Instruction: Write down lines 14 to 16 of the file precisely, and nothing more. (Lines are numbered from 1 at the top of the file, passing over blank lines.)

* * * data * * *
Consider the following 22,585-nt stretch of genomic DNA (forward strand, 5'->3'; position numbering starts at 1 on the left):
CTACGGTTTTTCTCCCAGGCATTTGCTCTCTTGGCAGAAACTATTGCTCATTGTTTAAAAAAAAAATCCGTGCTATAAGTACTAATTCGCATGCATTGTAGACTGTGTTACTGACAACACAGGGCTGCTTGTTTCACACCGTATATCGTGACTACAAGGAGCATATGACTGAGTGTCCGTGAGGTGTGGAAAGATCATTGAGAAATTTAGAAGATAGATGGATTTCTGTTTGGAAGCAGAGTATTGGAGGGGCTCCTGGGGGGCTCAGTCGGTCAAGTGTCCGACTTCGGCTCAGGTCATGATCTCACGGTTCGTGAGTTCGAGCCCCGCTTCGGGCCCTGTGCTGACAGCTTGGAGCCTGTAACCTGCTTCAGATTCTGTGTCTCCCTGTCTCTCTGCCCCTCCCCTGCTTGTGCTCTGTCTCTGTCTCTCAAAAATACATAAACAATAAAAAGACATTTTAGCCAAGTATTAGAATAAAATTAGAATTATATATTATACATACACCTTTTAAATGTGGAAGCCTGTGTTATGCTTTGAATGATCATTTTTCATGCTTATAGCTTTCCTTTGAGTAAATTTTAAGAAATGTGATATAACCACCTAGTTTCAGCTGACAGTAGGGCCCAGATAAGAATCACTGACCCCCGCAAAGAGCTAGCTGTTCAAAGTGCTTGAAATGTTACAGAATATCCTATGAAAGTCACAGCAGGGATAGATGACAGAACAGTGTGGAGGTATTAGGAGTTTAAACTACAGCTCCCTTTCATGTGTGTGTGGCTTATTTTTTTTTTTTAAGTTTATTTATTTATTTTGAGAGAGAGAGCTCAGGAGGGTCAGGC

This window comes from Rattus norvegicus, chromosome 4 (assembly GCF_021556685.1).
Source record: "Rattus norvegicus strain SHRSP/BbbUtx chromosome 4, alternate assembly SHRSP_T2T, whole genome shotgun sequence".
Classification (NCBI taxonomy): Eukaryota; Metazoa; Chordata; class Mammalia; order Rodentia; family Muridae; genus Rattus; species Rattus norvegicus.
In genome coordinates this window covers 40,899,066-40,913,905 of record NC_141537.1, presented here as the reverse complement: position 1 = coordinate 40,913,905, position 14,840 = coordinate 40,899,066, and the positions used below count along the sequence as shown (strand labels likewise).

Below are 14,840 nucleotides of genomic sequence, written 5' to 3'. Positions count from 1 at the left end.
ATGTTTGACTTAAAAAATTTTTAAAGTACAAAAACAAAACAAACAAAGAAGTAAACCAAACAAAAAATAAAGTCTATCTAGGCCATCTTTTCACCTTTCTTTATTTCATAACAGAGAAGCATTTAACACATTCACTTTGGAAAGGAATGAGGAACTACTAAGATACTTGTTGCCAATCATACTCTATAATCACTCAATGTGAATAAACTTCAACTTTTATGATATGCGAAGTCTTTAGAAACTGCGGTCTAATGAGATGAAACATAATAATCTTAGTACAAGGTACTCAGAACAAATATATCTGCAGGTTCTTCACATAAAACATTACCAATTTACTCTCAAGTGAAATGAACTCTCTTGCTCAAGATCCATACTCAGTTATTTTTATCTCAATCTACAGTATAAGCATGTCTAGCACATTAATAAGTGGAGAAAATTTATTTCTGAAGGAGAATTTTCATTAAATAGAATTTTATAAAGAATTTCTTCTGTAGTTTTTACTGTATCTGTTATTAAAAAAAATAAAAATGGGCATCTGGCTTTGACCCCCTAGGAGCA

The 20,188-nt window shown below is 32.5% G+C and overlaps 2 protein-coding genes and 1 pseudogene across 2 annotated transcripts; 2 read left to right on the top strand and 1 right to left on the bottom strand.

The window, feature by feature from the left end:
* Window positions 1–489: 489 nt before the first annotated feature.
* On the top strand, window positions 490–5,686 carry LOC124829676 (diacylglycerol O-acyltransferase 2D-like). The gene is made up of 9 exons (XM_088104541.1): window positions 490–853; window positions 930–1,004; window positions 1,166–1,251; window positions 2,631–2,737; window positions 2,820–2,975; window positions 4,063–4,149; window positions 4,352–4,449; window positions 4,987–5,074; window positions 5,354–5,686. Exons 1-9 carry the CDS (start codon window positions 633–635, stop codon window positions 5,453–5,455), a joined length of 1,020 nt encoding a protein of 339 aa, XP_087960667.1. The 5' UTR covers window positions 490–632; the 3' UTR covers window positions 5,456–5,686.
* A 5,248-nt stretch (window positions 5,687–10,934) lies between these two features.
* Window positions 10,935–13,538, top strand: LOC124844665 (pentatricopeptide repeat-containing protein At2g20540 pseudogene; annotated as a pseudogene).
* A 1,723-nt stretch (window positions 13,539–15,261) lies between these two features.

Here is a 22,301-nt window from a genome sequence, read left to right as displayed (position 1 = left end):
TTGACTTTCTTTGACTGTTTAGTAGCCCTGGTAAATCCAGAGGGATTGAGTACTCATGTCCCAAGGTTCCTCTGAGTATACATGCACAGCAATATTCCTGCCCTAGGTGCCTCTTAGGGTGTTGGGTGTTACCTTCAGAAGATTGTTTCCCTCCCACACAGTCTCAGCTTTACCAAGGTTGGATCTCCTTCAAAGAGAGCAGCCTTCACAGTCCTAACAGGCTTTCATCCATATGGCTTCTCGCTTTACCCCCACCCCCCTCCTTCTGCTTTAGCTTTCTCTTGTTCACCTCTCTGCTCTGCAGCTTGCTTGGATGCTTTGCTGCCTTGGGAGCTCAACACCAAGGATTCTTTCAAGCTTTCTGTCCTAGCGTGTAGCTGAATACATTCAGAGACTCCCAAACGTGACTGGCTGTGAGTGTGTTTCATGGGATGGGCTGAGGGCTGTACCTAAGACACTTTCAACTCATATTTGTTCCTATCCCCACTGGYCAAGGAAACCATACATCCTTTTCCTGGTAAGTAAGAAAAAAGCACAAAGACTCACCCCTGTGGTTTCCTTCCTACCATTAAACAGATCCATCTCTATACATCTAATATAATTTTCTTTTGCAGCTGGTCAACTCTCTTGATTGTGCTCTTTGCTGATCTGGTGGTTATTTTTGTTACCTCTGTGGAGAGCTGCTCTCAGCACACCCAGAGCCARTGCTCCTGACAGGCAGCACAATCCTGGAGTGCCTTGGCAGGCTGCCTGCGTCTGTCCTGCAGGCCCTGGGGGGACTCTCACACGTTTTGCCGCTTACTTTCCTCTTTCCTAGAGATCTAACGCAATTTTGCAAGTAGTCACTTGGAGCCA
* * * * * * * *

* Window positions 10,935–13,538, top strand: LOC124844665 (pentatricopeptide repeat-containing protein At2g20540 pseudogene; annotated as a pseudogene).
* A 1,723-nt stretch (window positions 13,539–15,261) lies between these two features.

Here is a 22,301-nt window from a genome sequence, read left to right as displayed (position 1 = left end):